Financing options in the EPCs were found helpful by 76% of consumers and almost all of them want to know about eligibility criteria to access funds. 80% of local authorities find that renovation of buildings is most suitable for financing mechanisms. 79% of energy auditors consider necessary to amend the current legislation on energy renovation financing so as to motivate a significantly higher number of building owners.

Results from 29 homeowners indicated that consumers have a high interest in being informed about:

  • updated financing options, available eventually through a web-portal or a one-stop-shop.
  • eligibility criteria to access funds
  • contact information from financing institutions to learn about more details

One-stop shops

Romania does not have an operating one-stop-shop for building energy performance. The one-stop-shop methodology was tested considering the first steps needed to setup a one-stop-shop, in three different contexts: (i) using a blog/forum approach within a professional site, for a small fee at registration; (ii) using the energy efficiency departments at local authorities, for free, or (iii) using an existing platform that intermediates between customers and services offered by different companies, for a fee per request, if the platform host agrees.

The survey results showed that the users found very attractive the idea of approaching a single source of information for everything they need in home renovation. Homeowners answered that OSS services would help them in the energy renovation of their house. As for public authorities they believe OSS would boost renovation rate and reduce energy poverty thanks to simplified bureaucracy, standardized procedures and joint project groups.

More than 80% of EPC assessors think that the OSS should develop a reliable database of works facilitating also a direct contact between clients and service providers. Bank employees are ready to provide real-time financing information to encourage loans for major renovation. However, almost half of the surveyed homeowners are not willing to pay for an OSS service and prefer an integrate reliable web-portal to find information for their house renovation.       

Replication potential and conclusions

The testing of the Smart Readiness Indicator (SRI) developed within X-tendo by the implementing partners in Romania showed that the assessment procedure is straightforward and that it can be easily implemented into an energy audit or the standard EPC assessment in most cases.

Te comfort feature tools were much appreciated by different stakeholders, with more interest for CARP in EPC evaluations, due to limited time and effort required, and for CORP in monitoring activities, due to the measurements of real indoor conditions in cold and warm days during the year.

As for real energy consumption, the main challenge in implementing this feature into a building assessment was related to data gathering and allocation. Since metering of energy consumption for different use purposes was not available, consumption data had to be estimated based on energy bills, which was perceived complex, time consuming and uncertain. The extra time and cost for the evaluation, as well as the non-transparent big differences between the energy metered values and those corrected according to standards, may diminish the attractiveness of building owner for this feature. As meters for consumption of space heating and hot water preparation are very likely not present in most buildings in the three stated countries, it is relevant for the implementation of the feature to have a simple method for allocating consumption values from energy bills.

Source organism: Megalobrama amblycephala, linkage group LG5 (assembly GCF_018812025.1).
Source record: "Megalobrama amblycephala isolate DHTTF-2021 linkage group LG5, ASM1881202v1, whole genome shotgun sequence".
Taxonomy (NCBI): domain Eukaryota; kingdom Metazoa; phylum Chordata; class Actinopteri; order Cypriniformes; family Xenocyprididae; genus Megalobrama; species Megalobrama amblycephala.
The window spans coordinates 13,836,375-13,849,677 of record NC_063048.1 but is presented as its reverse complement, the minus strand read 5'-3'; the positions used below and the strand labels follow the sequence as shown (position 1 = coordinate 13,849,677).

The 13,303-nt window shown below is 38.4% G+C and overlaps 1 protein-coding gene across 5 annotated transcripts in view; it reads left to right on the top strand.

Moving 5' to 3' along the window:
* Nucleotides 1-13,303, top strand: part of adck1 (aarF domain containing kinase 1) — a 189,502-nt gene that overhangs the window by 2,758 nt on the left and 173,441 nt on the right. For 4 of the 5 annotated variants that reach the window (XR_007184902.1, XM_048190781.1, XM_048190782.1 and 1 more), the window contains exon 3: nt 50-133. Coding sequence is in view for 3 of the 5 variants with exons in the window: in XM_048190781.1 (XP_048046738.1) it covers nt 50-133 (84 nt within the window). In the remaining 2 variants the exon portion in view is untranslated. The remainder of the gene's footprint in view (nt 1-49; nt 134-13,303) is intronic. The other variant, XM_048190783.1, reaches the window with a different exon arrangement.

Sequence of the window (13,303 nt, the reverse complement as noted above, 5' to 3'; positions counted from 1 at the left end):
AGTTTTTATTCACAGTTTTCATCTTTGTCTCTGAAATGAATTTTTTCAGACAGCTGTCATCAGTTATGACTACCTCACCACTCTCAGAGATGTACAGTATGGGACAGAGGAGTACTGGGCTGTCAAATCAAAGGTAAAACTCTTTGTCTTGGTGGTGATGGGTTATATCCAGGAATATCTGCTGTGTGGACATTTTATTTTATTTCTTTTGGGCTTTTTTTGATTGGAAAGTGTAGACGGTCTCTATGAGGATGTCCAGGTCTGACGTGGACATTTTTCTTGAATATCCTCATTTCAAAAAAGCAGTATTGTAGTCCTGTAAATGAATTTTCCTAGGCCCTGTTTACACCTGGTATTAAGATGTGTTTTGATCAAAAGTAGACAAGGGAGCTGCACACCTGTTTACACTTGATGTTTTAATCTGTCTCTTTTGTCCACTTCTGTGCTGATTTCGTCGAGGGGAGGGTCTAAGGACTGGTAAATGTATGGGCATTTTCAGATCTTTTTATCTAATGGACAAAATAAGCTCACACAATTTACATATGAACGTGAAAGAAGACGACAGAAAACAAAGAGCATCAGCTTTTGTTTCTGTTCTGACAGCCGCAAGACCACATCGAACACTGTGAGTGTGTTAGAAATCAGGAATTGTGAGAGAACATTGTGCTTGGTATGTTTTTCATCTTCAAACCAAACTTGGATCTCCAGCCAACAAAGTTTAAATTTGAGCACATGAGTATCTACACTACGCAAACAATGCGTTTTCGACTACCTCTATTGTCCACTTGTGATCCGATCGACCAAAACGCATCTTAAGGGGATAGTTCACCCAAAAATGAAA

Partners highlighted that it is crucial to provide default data for all potentially installed radiator types when it comes to implementing the district heating feature into EPC schemes. In fact, assessors will not have the knowledge nor the time to adapt the tool to the local circumstances. However, the feature was found useful in promoting advantages for building owners to use district heating, and in motivating DH companies to improve quality and costs of their services.

Partners drew some conclusions as regard to the use of EPCs and data in financing schemes:

  • Present public financing schemes (e.g., national programs) first and then private financing schemes.
  • Detail eligibility criteria for each financing mechanism.
  • Clarify the connection between the level of energy performance improvement, including emission reduction, and the promised financing amount.
  • State what work costs may be reimbursed and what work cost should be covered from own funds.

Recommendations generated by this user testing of OSS implementation instead are:

  • The local authorities should initiate the administration of local web-portals to play as OSS for home renovation.
  • The web-portals should be connected with local/national databases as they are developed.
  • Pricing strategy should be set to ensure an optimal marketing, operational and sustainability plans.
  • Relevant stakeholders should be invited to register and create accounts.
  • A blog service is mandatory.
  • Feedback from beneficiaries should make quality level transparent.
  • Successful case studies should be reworded and promoted as examples.
  • Improvement results should be summarized and reported as a key action in the national strategy of residential sector renovation.

The success of this feature depends greatly on the trust in the system built among all stakeholders, such as they are attracted and motivated to be part of the OSS.

For more information on testing and recommendations, read the full report Implementation guidelines and replicability potential of the innovative features for the next generation EPCs here


Subscribe to Our Newsletter:


Your subscription to our list has been confirmed.

Thank you for subscribing!